Our Great Summer Novel — Chapter 6: The Monk Returns, Early
“It’s for you,” Boots said, handing the letter to Davis.
Davis gently took it, he’d already seen the name in the return address and it unnerved him: Truman Cooper, in black ink.
Questions ran through Davis’ head. He turned the envelope over. It wasn’t sealed. The flap was tucked.
“You’re not saying it, but this is weird. Doesn’t feel right, and I don’t just mean the letter,” Boots said. He was looking inside the trunk again, reaching for the bottle.
“You might want to leave that alone,” Tater said, rubbing his side along the trunk as he moved in front of Boots. “Those boys I mentioned just a bit ago were a few French fries short of a Happy Meal — I’m not sure what a Happy Meal is, but it sounds good — and I don’t think their condition improved after opening that bottle.”
“How did you get a Texas accent? Actually, don’t answer that. I have a feeling it would take you too long to explain,” Boots said, but took his hand out of the trunk and shut the lid. “Davis, I don’t like this.”
Davis was still standing looking at the letter in his hands. He couldn’t make his himself open it.
Boots stood up and moved over to the hole in the treehouse floor, gauging how the trunk could be taken down. “Uh, we’ve got company,” he said in a low voice.
Out of instinct, Davis turned, folding the letter and sticking it in his back pocket. He knew who was coming and he didn’t feel like sharing the letter with the monk.
“I should have known he wouldn’t wait until tomorrow. He probably followed me and has been watching the house,” Davis said. “For now, we play nice. I don’t care about the trunk. He can have it.”
“Hello, gentlemen,” the monk’s voice rose through the hole in the floor. “Please bring that trunk down with you.”
Davis glanced down. The monk had changed into his red and saffron robes. So much for Friar Tuck, Davis thought.
“I wish I could read his mind,” Tater whispered, sitting down next to Davis’ boots.
“Me too,” Davis sighed. “I’ll go down first. Can you lock the trunk again, Boots? Take your time.”
Davis stepped on a wooden rung and began descending the trunk. “I’ve got to get a rope,” he said over the shoulder to the monk, keeping an eye on the monk’s hands. No sign of the knife, yet. “That trunk isn’t coming down without one.”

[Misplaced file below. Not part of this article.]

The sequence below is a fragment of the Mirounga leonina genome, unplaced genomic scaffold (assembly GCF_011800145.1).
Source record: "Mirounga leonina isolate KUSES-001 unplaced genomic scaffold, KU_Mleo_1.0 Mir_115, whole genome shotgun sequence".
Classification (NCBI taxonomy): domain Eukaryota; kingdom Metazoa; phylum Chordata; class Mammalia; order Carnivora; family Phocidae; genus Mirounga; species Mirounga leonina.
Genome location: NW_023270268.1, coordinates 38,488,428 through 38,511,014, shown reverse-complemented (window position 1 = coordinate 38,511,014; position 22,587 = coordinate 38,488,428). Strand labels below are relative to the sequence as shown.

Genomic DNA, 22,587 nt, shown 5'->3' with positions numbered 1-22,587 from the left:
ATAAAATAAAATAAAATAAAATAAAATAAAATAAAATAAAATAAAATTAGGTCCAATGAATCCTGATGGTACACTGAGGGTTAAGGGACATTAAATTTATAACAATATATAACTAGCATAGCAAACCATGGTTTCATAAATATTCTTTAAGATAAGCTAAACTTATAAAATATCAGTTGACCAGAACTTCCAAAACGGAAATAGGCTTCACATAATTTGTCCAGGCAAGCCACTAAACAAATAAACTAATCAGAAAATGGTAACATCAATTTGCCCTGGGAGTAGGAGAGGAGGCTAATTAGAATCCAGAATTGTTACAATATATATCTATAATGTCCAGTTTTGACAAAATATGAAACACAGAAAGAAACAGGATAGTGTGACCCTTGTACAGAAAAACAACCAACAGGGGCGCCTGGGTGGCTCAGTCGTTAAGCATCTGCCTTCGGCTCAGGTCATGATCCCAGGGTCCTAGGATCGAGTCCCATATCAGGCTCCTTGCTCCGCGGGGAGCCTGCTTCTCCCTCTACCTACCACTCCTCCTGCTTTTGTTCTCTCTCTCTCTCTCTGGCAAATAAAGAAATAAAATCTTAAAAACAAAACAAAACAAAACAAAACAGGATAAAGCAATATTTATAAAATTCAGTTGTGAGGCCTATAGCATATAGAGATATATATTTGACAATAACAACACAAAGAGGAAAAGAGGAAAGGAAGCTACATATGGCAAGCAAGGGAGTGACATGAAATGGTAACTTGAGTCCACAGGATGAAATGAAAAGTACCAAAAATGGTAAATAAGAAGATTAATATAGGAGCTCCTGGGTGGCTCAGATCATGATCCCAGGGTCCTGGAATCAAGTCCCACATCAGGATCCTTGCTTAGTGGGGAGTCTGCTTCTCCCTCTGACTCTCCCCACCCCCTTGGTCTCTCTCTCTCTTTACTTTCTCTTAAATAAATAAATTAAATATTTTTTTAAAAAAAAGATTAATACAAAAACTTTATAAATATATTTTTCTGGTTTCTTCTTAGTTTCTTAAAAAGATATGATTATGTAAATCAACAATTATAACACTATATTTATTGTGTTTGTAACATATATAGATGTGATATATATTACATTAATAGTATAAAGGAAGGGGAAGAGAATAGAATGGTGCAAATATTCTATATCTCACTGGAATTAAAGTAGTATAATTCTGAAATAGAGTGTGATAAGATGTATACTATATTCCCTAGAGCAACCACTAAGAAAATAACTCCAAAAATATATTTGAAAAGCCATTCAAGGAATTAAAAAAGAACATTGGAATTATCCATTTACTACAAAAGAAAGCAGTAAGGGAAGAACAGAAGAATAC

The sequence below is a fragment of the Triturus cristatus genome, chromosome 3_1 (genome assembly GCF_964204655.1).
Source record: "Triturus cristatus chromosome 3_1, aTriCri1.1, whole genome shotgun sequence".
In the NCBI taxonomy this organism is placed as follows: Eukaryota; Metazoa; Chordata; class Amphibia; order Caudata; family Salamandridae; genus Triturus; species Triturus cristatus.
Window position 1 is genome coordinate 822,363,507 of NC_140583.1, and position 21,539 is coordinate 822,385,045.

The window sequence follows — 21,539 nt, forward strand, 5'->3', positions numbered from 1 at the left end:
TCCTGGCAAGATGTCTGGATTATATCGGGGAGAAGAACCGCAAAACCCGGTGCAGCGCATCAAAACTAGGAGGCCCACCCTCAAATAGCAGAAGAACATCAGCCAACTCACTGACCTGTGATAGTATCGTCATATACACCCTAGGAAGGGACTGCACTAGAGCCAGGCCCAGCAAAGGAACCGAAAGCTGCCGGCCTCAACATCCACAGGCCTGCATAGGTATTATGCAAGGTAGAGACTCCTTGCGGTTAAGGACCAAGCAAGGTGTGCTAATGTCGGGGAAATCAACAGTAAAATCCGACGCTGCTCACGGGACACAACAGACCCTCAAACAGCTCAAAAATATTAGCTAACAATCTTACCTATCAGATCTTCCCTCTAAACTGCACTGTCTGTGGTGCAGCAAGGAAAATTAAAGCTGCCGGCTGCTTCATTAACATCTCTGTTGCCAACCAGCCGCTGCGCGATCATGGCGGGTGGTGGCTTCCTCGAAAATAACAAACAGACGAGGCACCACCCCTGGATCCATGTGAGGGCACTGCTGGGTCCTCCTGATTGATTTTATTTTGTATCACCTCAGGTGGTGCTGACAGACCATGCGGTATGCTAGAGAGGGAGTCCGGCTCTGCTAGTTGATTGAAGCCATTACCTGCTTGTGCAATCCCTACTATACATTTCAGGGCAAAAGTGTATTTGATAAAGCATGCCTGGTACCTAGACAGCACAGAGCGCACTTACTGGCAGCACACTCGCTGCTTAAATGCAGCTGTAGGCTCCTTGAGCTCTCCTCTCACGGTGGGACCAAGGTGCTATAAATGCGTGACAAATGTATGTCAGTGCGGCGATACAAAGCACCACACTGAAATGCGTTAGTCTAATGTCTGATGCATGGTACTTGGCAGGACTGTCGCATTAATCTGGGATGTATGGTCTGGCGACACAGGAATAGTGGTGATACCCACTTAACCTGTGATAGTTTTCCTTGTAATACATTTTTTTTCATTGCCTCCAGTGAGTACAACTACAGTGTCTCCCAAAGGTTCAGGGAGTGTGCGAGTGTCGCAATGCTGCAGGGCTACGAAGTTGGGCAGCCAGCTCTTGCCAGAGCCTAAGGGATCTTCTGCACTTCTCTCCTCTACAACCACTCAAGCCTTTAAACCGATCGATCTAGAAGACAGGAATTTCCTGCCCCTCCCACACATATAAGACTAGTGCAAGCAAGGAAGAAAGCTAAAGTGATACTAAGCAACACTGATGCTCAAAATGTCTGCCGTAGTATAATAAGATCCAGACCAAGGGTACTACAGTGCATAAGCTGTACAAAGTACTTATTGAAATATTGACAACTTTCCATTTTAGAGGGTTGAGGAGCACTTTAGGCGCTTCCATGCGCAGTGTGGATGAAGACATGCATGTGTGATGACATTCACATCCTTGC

Davis jumped down the last few feet, looked the monk in the eye for a moment then brushed by him. There was a rope in the shed.
But the shed’s door was already opened. Davis hadn’t taken two steps when a too-familiar voice called out, “I think this is the one you want.”
Davis jolted to a stop mid-stride. His mind screamed “NO!” and his anger combined with nervous adrenaline.
“Sorry, pardner, I didn’t hear her coming. Distracted,” Tater said, suddenly at Davis’ side.
Lina came around the shed door holding a climbing rope. “God, you haven’t changed,” she said, and shoved the rope at him.
“Neither have you,” Tater responded with a slight purr, turning to watch Lina walk by Davis.
“I wasn’t talking to you, cat,” Lina said with an icy edge Davis hadn’t heard except right at the end of their relationship, right before she walked out the door.
Tater’s purr froze and his back arched.
“What the heck is going on here!” Davis said, dropping the rope and turning.
Lina stood by the monk. Wait, she wasn’t just standing, she was leaning. She was with him. Oh, some things become so clear, sooo clear, Davis thought.
Purity, the monasteries, simplicity, beauty … after Laos, Lina had gone on and on about how wonderful it was. She was in love with it. But actually she was in love with him, the monk.
“So who are you really?” Davis said to the monk or to Lina. It didn’t matter.
“I just want what’s mine,” the monk said.
“And what’s so special about that trunk?” Davis asked.
“What’s that rattling sound?” the monk’s face turned slightly, then he continued. “I’m a scientist and …” the monk said.
“Oh, great. Here we go. The not-so-peace-loving-knife-weilding-mad-scientist-Buddhist-monk story.” Davis could hardly spit the sarcasm out of his mouth fast enough.
“I’m not really a monk.”
“You don’t say?” Davis could feel the mix of adrenaline and anger rushing through him.
In a flash, the knife was in the monk’s hand.
“Honey, he doesn’t know,” Lina said. She gently put her hand around the monk’s shoulder and that was too much.
Davis was mad. The training he received during those years in the Philippines coursed through him as the monk squared off, then came at him. The monk didn’t know he didn’t have a chance. When it was over, the knife had sunk with a twang into the wood in the side of the shed and the monk was on the ground, out cold.
Lina was nowhere in sight. So much for stand by your man, Davis thought. Well, she could just come back to her monk later and take care of the massive headache he would have when he woke up.
“Let’s get out of here,” Davis yelled to Boots, grabbing the rope, climbing part way to the treehouse and throwing the rope in.
“That was awesome!” Boots’ head appeared over the treehouse hole. “I will never, ever cross you. That was like the Hulk coming out.”
“Yeah, that …” Tater began.
“Shut it.” Davis shot at the Tater, who snootily sat and began licking himself.
“I’m going to grab my keys and lock up the house,” Davis told Boots. “Get the trunk ready. We’re taking it with us.”